common fit problems
1. Collar does not stand up when unbuttoned:
The problem: Does your shirt collar refuse to stand straight up when left unbuttoned?
Make sure that the back of the collar aligns with the nape of your neck for support. This has a lot to do with your posture - if your neck bends slightly forward and your shoulders slide back, we recommend the neck forward adjustment. This typically involves adding an extra inch to the collar, which helps move the collar to the front of your chest and shoulders, and aligns it with your neck.
Raise the placement of the top button to gauge how wide the collar spread is when left unbuttoned.
Ensure that the shoulder slope, chest size, and yoke width are all applied correctly. A tight upper chest or a faulty shoulder slope can have adverse effects on the way your collar sits on your neck.
Try and opt for our Polo button-down collar. This allows you to fasten the collar points on to your shirt, but the collar stands straight up even when the top button is left undone.
Also, try and opt for a Regular placket, which lends support to the collar. Avoid French plackets, as they could lead to slouchy collars.
2. Placket bumps out just below the collar:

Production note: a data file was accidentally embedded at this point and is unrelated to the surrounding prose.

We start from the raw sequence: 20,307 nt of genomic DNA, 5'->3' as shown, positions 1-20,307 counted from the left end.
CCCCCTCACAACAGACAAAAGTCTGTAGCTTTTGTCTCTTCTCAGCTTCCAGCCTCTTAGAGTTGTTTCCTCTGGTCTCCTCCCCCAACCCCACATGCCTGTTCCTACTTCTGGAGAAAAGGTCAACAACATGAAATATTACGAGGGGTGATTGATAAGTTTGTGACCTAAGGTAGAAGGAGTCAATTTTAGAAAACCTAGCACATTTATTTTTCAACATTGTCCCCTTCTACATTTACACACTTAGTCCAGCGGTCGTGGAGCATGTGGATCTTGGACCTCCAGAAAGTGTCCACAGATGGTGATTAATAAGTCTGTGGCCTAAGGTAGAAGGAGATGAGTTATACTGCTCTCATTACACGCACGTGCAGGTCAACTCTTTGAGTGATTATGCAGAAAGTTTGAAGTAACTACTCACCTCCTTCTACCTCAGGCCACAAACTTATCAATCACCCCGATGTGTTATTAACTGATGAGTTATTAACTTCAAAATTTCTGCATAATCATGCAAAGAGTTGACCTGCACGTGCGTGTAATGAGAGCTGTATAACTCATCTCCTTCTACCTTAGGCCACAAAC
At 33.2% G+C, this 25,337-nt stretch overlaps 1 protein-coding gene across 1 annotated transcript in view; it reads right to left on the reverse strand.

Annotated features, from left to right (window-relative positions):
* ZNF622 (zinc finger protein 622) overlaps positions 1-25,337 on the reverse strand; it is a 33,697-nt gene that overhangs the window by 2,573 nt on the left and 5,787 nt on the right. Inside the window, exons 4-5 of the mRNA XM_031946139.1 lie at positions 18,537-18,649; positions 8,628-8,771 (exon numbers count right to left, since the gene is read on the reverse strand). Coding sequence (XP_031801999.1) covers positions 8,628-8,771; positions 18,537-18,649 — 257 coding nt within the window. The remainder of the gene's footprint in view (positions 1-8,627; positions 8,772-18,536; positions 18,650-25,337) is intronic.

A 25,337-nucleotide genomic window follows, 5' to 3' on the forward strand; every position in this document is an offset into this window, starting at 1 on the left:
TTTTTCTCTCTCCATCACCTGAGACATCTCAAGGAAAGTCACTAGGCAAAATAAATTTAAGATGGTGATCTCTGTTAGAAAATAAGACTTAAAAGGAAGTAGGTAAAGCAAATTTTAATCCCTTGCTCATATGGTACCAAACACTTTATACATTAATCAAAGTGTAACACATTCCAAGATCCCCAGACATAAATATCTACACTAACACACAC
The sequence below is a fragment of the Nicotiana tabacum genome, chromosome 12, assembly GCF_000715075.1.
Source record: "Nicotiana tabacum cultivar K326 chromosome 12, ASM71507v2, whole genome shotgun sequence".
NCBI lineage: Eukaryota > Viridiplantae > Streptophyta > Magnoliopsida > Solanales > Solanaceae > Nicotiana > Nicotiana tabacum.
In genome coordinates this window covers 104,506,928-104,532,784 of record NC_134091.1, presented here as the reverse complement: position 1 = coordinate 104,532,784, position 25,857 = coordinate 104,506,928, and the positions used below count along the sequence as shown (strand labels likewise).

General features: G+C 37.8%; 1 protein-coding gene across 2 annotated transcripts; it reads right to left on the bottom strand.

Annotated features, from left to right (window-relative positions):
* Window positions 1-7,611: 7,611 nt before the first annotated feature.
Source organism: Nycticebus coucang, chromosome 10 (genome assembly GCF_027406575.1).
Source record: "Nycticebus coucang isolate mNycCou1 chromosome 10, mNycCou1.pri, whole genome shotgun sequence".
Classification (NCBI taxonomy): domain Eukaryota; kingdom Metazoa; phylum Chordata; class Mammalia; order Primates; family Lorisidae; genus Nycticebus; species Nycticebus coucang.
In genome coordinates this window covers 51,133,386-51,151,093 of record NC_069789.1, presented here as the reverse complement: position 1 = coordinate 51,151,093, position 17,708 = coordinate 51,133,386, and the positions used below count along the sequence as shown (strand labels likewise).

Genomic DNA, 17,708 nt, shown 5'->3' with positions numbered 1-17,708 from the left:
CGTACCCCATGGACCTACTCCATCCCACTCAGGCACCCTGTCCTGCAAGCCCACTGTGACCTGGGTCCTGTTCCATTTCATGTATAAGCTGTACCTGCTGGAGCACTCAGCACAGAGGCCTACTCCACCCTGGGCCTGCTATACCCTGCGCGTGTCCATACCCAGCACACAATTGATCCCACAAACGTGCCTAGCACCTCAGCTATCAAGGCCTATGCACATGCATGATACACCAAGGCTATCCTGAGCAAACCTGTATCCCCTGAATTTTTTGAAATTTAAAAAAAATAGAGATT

The problem: There's a gap between the top and second button of your shirt, causing the placket to bump out?
This generally happens when the second button is placed too low. So, we raise the top button by 1/2" to reduce the gap between the collar and the top button. This will help ease out the bump.
Wash and press the shirt, because sometimes the bulge is due to the placement of the packaging pins. It helps straighten out any tension of the threads or fusing of the placket. A wash or two will reduce this stress.
Widen the shoulder width a little. A narrow or smaller shoulder width can cause the end of the shoulders to pull the shirt out on the sides, causing the placket to bump out weirdly.
Widen the width of the chest. A narrow chest can again, lead to stress along the placket. Increasing the width can drastically change the way the placket sits on your body.
3. Lines running from armpits to back of collar:
The problem: Too many crease lines going from your armpits to the back of your collar?
Most noticeable when a shirt is buttoned all the way up, these crease lines running from the armpits to the back of the collar occur because of a sloping shoulder. To reduce these lines, you might want to consider revisiting your shoulder slope measurements. The shoulder slope is of paramount importance to the way your shirt drapes around your chest, and an increase in this measurement, helps reduce the creasing on your shirt. Please be careful to note a sloping shoulder in the series of FitSmart questions so our pattern can account for the same.
4. Dress shirt is too tight at the stomach:
The problem: Your shirt feels too tight, almost as if the button around the area will snap open while sitting?